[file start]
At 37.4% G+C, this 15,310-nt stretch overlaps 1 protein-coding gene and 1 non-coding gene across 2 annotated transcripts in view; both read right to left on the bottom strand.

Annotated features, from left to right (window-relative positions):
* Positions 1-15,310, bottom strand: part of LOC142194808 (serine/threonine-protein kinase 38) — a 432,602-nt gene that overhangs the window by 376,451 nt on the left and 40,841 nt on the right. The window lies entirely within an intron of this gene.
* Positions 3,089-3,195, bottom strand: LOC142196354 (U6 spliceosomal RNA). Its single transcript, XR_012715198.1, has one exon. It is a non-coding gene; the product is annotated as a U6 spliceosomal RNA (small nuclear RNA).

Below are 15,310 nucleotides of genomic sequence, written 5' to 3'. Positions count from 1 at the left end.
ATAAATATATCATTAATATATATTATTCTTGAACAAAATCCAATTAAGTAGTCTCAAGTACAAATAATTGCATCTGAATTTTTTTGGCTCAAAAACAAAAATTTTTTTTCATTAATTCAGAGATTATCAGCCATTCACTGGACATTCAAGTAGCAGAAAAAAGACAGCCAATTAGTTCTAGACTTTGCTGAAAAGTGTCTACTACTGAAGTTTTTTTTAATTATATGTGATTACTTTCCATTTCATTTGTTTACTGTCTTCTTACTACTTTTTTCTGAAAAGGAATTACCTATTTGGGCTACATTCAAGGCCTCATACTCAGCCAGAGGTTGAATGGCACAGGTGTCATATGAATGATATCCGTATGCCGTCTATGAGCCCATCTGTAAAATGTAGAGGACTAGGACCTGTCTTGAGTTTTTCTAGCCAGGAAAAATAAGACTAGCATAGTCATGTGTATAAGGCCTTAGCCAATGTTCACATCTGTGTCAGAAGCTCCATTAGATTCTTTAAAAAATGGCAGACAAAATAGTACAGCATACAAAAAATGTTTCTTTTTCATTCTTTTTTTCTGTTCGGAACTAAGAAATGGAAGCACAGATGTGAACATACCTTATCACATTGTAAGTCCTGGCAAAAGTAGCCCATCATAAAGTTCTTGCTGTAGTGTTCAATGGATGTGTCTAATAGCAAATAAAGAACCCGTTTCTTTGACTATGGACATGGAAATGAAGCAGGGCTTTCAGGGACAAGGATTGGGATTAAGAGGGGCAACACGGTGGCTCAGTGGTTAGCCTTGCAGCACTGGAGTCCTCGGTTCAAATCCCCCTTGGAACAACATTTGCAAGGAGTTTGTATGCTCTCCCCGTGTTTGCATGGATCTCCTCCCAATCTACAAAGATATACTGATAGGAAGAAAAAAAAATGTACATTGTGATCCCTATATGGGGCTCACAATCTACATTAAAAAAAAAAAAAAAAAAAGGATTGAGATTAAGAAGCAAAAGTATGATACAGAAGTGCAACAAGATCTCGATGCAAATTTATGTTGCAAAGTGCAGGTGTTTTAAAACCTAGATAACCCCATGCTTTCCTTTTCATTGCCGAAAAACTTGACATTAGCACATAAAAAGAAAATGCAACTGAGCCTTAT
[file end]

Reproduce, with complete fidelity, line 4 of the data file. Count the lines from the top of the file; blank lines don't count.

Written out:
* Positions 3,089-3,195, bottom strand: LOC142196354 (U6 spliceosomal RNA). Its single transcript, XR_012715198.1, has one exon. It is a non-coding gene; the product is annotated as a U6 spliceosomal RNA (small nuclear RNA).